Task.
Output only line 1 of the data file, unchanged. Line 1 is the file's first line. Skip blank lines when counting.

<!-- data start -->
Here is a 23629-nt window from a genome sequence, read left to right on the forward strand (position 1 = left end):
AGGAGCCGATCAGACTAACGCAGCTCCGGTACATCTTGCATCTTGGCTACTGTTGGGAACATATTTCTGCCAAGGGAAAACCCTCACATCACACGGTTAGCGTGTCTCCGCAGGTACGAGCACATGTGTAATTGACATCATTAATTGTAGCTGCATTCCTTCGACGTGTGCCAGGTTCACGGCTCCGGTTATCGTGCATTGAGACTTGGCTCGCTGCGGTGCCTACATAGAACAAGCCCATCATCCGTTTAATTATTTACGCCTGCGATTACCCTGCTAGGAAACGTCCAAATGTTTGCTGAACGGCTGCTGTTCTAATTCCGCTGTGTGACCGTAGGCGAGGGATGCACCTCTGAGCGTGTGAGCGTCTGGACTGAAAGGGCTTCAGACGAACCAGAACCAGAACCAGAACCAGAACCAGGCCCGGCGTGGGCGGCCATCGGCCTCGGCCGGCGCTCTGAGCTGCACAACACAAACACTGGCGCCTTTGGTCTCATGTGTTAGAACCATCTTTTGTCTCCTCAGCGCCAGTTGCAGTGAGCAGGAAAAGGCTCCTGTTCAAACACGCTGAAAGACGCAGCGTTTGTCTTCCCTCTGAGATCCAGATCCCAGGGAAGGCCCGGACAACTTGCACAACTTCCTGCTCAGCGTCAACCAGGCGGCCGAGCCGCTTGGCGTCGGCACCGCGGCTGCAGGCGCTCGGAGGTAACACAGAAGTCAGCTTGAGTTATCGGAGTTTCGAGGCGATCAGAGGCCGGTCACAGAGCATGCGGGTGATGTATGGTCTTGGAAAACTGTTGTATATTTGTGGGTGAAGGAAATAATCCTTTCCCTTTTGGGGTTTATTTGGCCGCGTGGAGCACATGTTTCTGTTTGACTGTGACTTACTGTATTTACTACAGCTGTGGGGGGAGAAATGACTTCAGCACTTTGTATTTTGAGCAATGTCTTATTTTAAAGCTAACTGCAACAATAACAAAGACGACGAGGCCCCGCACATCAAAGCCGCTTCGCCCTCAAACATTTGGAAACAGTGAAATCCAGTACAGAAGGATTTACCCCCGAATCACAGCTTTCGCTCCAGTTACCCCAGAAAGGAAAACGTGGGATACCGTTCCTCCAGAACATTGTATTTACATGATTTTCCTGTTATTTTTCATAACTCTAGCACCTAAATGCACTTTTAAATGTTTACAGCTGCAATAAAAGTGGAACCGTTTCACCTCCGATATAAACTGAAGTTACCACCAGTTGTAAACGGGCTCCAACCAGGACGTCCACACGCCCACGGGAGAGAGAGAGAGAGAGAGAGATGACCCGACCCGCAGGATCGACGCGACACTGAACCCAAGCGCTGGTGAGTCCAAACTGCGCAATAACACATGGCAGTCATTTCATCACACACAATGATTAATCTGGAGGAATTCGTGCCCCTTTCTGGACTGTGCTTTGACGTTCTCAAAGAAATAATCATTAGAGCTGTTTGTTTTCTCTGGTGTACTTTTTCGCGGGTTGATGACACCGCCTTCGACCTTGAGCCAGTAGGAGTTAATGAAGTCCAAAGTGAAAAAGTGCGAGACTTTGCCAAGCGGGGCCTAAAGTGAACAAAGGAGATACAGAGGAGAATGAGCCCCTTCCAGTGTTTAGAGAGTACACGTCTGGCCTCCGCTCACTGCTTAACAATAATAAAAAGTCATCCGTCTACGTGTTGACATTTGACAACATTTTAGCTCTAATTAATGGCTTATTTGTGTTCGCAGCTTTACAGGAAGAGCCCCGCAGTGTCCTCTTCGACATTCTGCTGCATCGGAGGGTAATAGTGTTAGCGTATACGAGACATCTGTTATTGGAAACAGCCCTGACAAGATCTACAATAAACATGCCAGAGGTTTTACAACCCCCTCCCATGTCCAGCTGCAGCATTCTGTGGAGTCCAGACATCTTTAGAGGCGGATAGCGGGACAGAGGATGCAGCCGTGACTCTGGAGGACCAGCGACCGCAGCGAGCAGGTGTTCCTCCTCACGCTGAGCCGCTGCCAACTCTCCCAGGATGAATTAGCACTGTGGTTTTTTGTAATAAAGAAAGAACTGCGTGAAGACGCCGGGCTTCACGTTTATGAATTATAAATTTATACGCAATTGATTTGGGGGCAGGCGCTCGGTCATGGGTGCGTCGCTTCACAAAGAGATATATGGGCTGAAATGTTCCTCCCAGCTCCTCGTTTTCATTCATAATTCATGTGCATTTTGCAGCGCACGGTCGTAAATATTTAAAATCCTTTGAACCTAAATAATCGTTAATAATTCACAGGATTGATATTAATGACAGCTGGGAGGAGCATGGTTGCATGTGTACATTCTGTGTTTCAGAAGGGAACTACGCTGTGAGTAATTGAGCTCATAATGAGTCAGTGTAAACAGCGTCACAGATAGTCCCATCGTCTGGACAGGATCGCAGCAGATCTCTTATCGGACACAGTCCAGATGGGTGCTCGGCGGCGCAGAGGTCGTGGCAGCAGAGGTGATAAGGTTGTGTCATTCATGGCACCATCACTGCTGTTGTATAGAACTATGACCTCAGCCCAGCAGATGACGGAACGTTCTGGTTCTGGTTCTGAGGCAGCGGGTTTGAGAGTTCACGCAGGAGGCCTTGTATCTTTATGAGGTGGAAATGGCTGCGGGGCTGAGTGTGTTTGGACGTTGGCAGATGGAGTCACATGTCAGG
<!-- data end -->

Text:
Here is a 23629-nt window from a genome sequence, read left to right on the forward strand (position 1 = left end):